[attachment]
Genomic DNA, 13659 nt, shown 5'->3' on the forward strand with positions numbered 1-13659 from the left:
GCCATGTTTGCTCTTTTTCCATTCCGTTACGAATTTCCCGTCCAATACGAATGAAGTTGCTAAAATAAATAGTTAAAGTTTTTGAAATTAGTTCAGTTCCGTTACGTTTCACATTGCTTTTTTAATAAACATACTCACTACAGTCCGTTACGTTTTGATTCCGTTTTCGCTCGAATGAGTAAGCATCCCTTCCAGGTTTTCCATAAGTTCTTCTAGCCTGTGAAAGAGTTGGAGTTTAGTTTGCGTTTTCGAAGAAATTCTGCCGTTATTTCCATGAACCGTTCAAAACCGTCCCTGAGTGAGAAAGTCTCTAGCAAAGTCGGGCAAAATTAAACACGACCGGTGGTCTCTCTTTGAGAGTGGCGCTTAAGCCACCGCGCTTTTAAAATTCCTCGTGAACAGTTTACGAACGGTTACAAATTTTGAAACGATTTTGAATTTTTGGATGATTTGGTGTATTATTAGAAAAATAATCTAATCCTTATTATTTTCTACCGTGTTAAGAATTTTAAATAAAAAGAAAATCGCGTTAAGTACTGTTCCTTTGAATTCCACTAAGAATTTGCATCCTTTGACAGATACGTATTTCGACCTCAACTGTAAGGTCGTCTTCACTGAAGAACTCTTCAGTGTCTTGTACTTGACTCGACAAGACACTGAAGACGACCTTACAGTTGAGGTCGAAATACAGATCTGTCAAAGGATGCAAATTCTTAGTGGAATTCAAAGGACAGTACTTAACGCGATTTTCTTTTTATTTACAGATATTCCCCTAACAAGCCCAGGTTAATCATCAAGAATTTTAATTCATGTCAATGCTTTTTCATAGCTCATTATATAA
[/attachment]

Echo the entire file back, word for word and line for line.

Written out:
Genomic DNA, 13659 nt, shown 5'->3' on the forward strand with positions numbered 1-13659 from the left:
GCCATGTTTGCTCTTTTTCCATTCCGTTACGAATTTCCCGTCCAATACGAATGAAGTTGCTAAAATAAATAGTTAAAGTTTTTGAAATTAGTTCAGTTCCGTTACGTTTCACATTGCTTTTTTAATAAACATACTCACTACAGTCCGTTACGTTTTGATTCCGTTTTCGCTCGAATGAGTAAGCATCCCTTCCAGGTTTTCCATAAGTTCTTCTAGCCTGTGAAAGAGTTGGAGTTTAGTTTGCGTTTTCGAAGAAATTCTGCCGTTATTTCCATGAACCGTTCAAAACCGTCCCTGAGTGAGAAAGTCTCTAGCAAAGTCGGGCAAAATTAAACACGACCGGTGGTCTCTCTTTGAGAGTGGCGCTTAAGCCACCGCGCTTTTAAAATTCCTCGTGAACAGTTTACGAACGGTTACAAATTTTGAAACGATTTTGAATTTTTGGATGATTTGGTGTATTATTAGAAAAATAATCTAATCCTTATTATTTTCTACCGTGTTAAGAATTTTAAATAAAAAGAAAATCGCGTTAAGTACTGTTCCTTTGAATTCCACTAAGAATTTGCATCCTTTGACAGATACGTATTTCGACCTCAACTGTAAGGTCGTCTTCACTGAAGAACTCTTCAGTGTCTTGTACTTGACTCGACAAGACACTGAAGACGACCTTACAGTTGAGGTCGAAATACAGATCTGTCAAAGGATGCAAATTCTTAGTGGAATTCAAAGGACAGTACTTAACGCGATTTTCTTTTTATTTACAGATATTCCCCTAACAAGCCCAGGTTAATCATCAAGAATTTTAATTCATGTCAATGCTTTTTCATAGCTCATTATATAA